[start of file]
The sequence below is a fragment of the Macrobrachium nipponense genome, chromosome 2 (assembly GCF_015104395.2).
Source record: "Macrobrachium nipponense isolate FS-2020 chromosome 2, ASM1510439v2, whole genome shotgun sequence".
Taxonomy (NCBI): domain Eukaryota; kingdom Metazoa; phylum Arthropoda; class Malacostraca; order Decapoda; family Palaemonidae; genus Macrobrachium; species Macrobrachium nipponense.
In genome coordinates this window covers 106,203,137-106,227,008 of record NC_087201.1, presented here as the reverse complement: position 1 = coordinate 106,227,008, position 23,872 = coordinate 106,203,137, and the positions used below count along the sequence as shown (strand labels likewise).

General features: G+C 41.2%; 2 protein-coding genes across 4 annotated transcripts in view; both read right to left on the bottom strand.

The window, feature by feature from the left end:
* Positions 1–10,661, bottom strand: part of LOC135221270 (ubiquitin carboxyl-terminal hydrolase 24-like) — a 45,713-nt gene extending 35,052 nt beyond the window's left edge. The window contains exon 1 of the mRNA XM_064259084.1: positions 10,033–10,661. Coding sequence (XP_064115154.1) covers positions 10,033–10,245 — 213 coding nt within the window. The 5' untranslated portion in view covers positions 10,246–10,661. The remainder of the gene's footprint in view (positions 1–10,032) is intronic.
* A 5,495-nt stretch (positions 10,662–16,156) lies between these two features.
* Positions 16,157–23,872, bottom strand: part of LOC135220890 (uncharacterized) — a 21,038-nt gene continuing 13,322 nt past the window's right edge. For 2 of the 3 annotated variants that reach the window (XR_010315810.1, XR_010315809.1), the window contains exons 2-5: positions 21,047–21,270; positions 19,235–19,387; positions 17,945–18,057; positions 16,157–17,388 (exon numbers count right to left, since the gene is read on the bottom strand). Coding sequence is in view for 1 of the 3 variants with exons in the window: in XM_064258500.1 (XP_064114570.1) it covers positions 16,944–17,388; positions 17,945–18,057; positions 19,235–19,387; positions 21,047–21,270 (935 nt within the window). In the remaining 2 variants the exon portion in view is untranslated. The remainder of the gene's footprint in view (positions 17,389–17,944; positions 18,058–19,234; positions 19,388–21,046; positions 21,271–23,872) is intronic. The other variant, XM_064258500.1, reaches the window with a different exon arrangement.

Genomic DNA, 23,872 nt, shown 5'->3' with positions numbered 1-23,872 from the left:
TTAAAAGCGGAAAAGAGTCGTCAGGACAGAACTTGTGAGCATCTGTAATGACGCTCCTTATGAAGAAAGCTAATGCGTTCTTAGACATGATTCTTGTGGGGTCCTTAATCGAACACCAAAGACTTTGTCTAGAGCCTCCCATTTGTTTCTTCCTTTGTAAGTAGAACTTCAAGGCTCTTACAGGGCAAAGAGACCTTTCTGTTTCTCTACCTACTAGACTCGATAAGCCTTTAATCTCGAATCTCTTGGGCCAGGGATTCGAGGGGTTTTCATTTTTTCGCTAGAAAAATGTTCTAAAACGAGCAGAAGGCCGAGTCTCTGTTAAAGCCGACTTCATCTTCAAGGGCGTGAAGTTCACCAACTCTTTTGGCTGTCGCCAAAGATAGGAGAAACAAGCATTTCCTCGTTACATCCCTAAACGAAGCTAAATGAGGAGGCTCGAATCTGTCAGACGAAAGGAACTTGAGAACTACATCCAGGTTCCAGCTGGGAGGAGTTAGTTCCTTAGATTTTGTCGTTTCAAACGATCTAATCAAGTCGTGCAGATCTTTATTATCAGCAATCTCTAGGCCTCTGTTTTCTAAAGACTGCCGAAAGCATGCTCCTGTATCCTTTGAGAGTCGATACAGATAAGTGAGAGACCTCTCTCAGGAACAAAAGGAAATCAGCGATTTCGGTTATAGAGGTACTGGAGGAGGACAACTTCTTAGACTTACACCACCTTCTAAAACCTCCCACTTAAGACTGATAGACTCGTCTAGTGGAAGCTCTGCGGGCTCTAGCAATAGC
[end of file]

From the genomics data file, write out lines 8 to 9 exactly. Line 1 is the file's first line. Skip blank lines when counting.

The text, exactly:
* A 5,495-nt stretch (positions 10,662–16,156) lies between these two features.
* Positions 16,157–23,872, bottom strand: part of LOC135220890 (uncharacterized) — a 21,038-nt gene continuing 13,322 nt past the window's right edge. For 2 of the 3 annotated variants that reach the window (XR_010315810.1, XR_010315809.1), the window contains exons 2-5: positions 21,047–21,270; positions 19,235–19,387; positions 17,945–18,057; positions 16,157–17,388 (exon numbers count right to left, since the gene is read on the bottom strand). Coding sequence is in view for 1 of the 3 variants with exons in the window: in XM_064258500.1 (XP_064114570.1) it covers positions 16,944–17,388; positions 17,945–18,057; positions 19,235–19,387; positions 21,047–21,270 (935 nt within the window). In the remaining 2 variants the exon portion in view is untranslated. The remainder of the gene's footprint in view (positions 17,389–17,944; positions 18,058–19,234; positions 19,388–21,046; positions 21,271–23,872) is intronic. The other variant, XM_064258500.1, reaches the window with a different exon arrangement.